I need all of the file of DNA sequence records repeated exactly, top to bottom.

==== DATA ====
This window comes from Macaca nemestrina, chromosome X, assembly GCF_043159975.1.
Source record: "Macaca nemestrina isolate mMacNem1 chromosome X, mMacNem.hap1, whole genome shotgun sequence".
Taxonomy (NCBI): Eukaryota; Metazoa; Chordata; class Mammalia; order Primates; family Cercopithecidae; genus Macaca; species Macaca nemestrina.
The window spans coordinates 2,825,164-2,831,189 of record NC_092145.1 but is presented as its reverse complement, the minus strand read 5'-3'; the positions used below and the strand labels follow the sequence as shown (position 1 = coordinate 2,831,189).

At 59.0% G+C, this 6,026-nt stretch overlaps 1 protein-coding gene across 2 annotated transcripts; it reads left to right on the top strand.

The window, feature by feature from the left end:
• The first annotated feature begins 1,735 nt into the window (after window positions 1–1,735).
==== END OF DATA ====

This window comes from Macaca nemestrina, chromosome X, assembly GCF_043159975.1.
Source record: "Macaca nemestrina isolate mMacNem1 chromosome X, mMacNem.hap1, whole genome shotgun sequence".
Taxonomy (NCBI): Eukaryota; Metazoa; Chordata; class Mammalia; order Primates; family Cercopithecidae; genus Macaca; species Macaca nemestrina.
The window spans coordinates 2,825,164-2,831,189 of record NC_092145.1 but is presented as its reverse complement, the minus strand read 5'-3'; the positions used below and the strand labels follow the sequence as shown (position 1 = coordinate 2,831,189).

At 59.0% G+C, this 6,026-nt stretch overlaps 1 protein-coding gene across 2 annotated transcripts; it reads left to right on the top strand.

The window, feature by feature from the left end:
• The first annotated feature begins 1,735 nt into the window (after window positions 1–1,735).